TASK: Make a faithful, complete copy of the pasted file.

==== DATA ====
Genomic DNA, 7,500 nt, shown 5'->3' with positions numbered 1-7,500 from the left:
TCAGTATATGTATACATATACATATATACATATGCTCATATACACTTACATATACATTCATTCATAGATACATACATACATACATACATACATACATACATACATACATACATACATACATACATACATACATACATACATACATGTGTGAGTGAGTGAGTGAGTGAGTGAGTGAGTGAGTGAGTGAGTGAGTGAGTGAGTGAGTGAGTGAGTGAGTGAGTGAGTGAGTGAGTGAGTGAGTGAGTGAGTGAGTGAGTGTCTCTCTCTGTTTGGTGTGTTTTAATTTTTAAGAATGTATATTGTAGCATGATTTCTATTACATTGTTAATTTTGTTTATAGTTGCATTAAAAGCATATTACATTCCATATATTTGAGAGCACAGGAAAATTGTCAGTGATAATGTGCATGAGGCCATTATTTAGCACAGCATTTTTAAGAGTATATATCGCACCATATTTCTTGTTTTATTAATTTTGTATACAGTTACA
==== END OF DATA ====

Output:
Genomic DNA, 7,500 nt, shown 5'->3' with positions numbered 1-7,500 from the left:
TCAGTATATGTATACATATACATATATACATATGCTCATATACACTTACATATACATTCATTCATAGATACATACATACATACATACATACATACATACATACATACATACATACATACATACATACATACATACATACATACATGTGTGAGTGAGTGAGTGAGTGAGTGAGTGAGTGAGTGAGTGAGTGAGTGAGTGAGTGAGTGAGTGAGTGAGTGAGTGAGTGAGTGAGTGAGTGAGTGAGTGAGTGAGTGAGTGTCTCTCTCTGTTTGGTGTGTTTTAATTTTTAAGAATGTATATTGTAGCATGATTTCTATTACATTGTTAATTTTGTTTATAGTTGCATTAAAAGCATATTACATTCCATATATTTGAGAGCACAGGAAAATTGTCAGTGATAATGTGCATGAGGCCATTATTTAGCACAGCATTTTTAAGAGTATATATCGCACCATATTTCTTGTTTTATTAATTTTGTATACAGTTACA